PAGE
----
A man walks slowly onto the shimmering stone plaza and lifts a pink conch shell to his mouth. A low note sounds, rising and falling with pauses like a gasp for breath between sobs. It is both a cry and a call to gather: more than a hundred dancers dressed in white rush onto the plaza, circling the musician like a hurricane.

This is the beginning of Buglisi Dance Theatre’s The Table of Silence Project 9/11, which was created for the tenth anniversary of the September 11 attacks and has been performed annually ever since. The dance is part commemoration, part meditation, and part call to action. Set in motion by the summoning conch—an instrument considered sacred in Hinduism, Buddhism, and other traditions—the dance becomes a choreographed requiem, an embodied liturgy.

The Table of Silence Project 9/11 is a site-specific work made for the Josie Robertson Plaza at Lincoln Center in Manhattan—the space bounded by the Metropolitan Opera, the Koch Theatre, and David Geffen Hall—which looks like a giant spiderweb with a fountain in the middle.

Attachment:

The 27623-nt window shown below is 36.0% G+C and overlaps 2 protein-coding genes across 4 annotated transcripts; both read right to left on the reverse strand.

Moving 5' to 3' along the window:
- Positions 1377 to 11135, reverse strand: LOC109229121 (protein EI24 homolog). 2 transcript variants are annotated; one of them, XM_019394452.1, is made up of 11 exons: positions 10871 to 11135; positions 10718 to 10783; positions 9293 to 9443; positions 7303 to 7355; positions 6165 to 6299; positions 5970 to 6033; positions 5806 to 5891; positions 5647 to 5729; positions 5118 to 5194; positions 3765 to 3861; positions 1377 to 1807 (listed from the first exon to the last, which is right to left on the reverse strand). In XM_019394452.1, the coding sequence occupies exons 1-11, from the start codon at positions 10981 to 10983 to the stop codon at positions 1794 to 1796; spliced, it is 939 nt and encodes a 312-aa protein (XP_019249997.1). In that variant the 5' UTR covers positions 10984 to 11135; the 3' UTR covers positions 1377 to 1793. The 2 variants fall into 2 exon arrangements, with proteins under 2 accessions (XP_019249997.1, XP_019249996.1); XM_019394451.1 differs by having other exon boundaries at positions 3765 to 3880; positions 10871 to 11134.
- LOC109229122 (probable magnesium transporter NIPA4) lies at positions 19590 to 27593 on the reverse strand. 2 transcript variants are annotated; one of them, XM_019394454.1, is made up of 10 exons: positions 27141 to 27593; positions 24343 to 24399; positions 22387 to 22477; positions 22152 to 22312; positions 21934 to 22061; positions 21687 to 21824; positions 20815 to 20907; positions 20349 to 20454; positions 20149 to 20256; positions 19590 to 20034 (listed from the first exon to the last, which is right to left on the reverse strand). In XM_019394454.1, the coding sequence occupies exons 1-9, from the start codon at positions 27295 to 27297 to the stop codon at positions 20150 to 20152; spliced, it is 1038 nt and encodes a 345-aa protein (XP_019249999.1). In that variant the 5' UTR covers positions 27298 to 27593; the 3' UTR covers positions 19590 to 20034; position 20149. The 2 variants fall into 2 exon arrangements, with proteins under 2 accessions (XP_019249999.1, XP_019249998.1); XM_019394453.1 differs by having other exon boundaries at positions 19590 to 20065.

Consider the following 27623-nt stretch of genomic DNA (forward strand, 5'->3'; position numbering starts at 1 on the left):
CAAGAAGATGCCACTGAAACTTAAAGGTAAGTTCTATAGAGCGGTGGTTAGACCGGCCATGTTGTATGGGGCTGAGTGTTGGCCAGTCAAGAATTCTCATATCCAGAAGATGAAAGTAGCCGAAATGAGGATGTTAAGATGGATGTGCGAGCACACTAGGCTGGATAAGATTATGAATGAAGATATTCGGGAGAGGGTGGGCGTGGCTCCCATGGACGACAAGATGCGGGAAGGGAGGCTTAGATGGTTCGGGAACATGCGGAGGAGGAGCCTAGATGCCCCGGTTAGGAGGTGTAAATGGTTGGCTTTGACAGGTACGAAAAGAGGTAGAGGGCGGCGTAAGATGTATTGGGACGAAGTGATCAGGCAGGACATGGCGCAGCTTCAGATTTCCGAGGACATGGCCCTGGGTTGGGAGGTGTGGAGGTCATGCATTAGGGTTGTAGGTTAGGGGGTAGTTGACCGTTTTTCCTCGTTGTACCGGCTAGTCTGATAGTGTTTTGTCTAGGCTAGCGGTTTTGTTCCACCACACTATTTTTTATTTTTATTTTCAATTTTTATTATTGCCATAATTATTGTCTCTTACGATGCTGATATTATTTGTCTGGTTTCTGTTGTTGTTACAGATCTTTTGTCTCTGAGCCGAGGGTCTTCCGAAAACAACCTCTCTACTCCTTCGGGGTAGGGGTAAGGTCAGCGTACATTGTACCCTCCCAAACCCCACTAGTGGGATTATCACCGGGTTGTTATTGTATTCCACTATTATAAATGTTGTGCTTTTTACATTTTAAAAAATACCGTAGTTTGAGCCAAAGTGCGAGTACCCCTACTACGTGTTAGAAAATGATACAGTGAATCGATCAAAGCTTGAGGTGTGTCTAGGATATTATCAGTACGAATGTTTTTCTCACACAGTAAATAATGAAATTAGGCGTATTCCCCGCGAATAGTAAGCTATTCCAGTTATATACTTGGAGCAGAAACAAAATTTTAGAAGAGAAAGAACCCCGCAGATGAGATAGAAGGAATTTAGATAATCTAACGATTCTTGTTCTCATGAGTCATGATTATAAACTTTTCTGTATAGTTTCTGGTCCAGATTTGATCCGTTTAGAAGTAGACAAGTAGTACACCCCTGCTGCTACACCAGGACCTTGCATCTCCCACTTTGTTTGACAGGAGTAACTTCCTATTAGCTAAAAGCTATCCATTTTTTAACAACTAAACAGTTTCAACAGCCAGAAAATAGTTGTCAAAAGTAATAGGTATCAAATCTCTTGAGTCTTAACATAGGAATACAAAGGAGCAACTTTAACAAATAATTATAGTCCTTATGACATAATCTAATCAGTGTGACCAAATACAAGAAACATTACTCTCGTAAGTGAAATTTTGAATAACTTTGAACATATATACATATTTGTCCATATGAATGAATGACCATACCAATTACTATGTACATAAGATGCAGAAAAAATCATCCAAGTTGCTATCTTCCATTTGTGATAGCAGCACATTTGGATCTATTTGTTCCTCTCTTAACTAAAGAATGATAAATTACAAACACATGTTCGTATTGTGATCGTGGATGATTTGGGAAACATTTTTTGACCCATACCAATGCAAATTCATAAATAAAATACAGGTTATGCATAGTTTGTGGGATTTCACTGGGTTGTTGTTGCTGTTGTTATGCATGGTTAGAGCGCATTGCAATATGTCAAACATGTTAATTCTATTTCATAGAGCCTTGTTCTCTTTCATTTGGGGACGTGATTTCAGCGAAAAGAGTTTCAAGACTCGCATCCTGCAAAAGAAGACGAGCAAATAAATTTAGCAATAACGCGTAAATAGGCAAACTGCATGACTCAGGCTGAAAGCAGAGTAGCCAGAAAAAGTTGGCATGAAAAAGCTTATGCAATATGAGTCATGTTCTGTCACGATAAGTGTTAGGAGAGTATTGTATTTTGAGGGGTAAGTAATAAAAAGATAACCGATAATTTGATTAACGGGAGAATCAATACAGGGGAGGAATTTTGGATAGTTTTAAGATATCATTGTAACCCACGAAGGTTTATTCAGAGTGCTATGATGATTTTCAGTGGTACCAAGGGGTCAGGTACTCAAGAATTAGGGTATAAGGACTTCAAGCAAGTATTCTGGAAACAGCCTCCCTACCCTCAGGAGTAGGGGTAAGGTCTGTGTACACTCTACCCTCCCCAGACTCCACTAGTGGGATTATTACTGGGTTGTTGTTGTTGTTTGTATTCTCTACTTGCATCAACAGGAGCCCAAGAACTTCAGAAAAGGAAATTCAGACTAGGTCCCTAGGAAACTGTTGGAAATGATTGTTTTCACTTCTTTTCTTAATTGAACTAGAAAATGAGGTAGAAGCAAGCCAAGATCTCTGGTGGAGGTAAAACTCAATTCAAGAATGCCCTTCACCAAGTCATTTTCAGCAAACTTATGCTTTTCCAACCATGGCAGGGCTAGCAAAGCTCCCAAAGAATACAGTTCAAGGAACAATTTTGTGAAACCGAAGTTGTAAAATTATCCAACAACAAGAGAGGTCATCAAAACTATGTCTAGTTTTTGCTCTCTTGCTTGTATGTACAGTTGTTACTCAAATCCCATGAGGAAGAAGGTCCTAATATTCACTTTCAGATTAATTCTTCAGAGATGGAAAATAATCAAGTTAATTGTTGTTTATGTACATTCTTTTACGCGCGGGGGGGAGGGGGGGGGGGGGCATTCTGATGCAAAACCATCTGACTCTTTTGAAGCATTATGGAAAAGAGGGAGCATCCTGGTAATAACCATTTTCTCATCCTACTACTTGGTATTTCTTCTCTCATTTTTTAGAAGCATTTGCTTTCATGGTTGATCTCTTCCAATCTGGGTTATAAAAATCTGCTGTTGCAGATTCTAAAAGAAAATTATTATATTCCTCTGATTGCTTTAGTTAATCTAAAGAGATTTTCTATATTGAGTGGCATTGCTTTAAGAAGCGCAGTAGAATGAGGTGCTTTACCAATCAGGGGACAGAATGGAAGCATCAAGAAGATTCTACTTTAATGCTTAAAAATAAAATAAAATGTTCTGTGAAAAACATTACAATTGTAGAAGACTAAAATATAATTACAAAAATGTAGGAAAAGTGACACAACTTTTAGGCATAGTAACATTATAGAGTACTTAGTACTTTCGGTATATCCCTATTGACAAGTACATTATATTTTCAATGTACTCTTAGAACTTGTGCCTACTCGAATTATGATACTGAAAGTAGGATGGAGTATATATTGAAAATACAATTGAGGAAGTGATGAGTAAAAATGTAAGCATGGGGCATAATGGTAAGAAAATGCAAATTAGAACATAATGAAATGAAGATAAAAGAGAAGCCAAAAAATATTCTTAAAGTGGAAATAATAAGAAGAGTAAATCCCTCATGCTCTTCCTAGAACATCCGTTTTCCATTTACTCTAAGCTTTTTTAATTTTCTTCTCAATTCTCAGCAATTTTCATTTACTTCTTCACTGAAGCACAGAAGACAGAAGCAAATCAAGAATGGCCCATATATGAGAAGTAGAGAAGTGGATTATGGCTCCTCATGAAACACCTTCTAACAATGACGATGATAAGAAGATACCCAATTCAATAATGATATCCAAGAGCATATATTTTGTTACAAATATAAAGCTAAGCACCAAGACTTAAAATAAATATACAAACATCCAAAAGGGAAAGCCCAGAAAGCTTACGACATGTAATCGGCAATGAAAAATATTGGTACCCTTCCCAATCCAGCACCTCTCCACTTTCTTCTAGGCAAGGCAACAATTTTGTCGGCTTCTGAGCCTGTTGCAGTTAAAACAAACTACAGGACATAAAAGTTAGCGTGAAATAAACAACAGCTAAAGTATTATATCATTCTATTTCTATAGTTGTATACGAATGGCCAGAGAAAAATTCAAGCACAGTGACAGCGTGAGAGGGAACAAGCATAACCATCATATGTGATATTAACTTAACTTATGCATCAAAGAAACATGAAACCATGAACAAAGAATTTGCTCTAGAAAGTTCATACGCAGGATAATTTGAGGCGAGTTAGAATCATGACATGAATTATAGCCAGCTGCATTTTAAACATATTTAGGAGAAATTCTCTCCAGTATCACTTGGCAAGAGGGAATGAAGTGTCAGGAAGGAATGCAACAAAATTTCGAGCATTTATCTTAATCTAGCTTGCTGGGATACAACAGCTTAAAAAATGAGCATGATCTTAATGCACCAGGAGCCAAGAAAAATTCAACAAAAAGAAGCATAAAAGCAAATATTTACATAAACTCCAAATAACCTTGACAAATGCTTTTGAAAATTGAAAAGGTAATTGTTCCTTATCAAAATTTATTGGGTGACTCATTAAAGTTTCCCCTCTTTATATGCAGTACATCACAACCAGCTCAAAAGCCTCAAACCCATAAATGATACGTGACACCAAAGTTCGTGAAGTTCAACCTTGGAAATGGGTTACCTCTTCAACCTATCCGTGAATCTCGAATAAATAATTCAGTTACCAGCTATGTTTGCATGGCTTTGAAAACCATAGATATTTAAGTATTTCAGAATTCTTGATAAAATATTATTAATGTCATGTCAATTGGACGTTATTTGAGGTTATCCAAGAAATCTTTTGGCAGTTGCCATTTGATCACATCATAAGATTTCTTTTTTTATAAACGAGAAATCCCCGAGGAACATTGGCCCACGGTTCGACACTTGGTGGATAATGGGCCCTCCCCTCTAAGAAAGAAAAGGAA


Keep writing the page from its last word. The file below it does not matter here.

Award-winning choreographer Jacqulyn Buglisi, who was a celebrated member of the Martha Graham Dance Company for many years, says the project “creates an opportunity to commemorate the loss of life and the bravery of all those affected by 9/11. At the same time, it will celebrate our determination and the strength of our belief in freedom for all humanity.” She refers to her ensemble as “peace warriors” who are professional and recreational artists from all over New York City, including members of the Martha Graham and Alvin Ailey American Modern Dance companies and Juilliard students. The project is performed for a live audience and reaches thousands of viewers all over the world through its livestream.

As that initial call of the conch subsides, the dancers break out of the cyclone, line up on opposite sides of the plaza, and march forward in procession to the sound of a bass drum. As they reenter the plaza, they repeat a series of twelve solemn gestures, each performed ten times.

Dancer Helen Hansen French (Photo by Terri Gold)

In one gesture, the dancers bow their heads and move their pinched fingers up and down as if pulling a needle and thread. In another, they extend their arms and pound the air with their fists. Some motions plead—clasped palms press down then up, over and over—while others contemplate—restless hands tap together while heads bow in thought. Each is a prayer.